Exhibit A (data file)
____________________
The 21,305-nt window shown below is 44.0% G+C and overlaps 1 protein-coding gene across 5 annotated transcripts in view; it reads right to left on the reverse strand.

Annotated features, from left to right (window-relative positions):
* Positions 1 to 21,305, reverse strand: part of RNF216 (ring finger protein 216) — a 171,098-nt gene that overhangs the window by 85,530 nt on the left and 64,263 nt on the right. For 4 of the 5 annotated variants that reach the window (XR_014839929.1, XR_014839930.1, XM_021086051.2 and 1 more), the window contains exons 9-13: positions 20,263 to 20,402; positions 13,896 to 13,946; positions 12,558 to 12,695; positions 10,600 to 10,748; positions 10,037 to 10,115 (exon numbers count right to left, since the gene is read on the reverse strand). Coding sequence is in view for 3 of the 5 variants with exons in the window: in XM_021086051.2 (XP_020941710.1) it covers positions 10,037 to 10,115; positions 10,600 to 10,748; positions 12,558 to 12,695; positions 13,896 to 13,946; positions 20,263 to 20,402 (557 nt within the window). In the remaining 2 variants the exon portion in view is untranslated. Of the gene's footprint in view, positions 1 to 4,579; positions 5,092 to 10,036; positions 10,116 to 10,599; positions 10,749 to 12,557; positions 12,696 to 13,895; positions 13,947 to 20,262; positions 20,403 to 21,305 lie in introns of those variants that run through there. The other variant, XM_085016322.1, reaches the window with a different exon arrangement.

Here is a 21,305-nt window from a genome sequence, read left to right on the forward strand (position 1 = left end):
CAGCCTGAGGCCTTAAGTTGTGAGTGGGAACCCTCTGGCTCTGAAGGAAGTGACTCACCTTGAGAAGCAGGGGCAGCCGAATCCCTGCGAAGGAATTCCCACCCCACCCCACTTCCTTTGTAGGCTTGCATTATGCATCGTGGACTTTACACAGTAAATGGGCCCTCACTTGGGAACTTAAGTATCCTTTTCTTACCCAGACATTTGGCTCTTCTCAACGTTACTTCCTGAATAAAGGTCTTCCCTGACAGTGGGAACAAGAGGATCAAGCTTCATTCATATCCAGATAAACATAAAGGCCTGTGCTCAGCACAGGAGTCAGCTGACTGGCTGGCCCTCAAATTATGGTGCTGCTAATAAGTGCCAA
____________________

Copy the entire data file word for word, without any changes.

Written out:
The 21,305-nt window shown below is 44.0% G+C and overlaps 1 protein-coding gene across 5 annotated transcripts in view; it reads right to left on the reverse strand.

Annotated features, from left to right (window-relative positions):
* Positions 1 to 21,305, reverse strand: part of RNF216 (ring finger protein 216) — a 171,098-nt gene that overhangs the window by 85,530 nt on the left and 64,263 nt on the right. For 4 of the 5 annotated variants that reach the window (XR_014839929.1, XR_014839930.1, XM_021086051.2 and 1 more), the window contains exons 9-13: positions 20,263 to 20,402; positions 13,896 to 13,946; positions 12,558 to 12,695; positions 10,600 to 10,748; positions 10,037 to 10,115 (exon numbers count right to left, since the gene is read on the reverse strand). Coding sequence is in view for 3 of the 5 variants with exons in the window: in XM_021086051.2 (XP_020941710.1) it covers positions 10,037 to 10,115; positions 10,600 to 10,748; positions 12,558 to 12,695; positions 13,896 to 13,946; positions 20,263 to 20,402 (557 nt within the window). In the remaining 2 variants the exon portion in view is untranslated. Of the gene's footprint in view, positions 1 to 4,579; positions 5,092 to 10,036; positions 10,116 to 10,599; positions 10,749 to 12,557; positions 12,696 to 13,895; positions 13,947 to 20,262; positions 20,403 to 21,305 lie in introns of those variants that run through there. The other variant, XM_085016322.1, reaches the window with a different exon arrangement.

Here is a 21,305-nt window from a genome sequence, read left to right on the forward strand (position 1 = left end):
CAGCCTGAGGCCTTAAGTTGTGAGTGGGAACCCTCTGGCTCTGAAGGAAGTGACTCACCTTGAGAAGCAGGGGCAGCCGAATCCCTGCGAAGGAATTCCCACCCCACCCCACTTCCTTTGTAGGCTTGCATTATGCATCGTGGACTTTACACAGTAAATGGGCCCTCACTTGGGAACTTAAGTATCCTTTTCTTACCCAGACATTTGGCTCTTCTCAACGTTACTTCCTGAATAAAGGTCTTCCCTGACAGTGGGAACAAGAGGATCAAGCTTCATTCATATCCAGATAAACATAAAGGCCTGTGCTCAGCACAGGAGTCAGCTGACTGGCTGGCCCTCAAATTATGGTGCTGCTAATAAGTGCCAA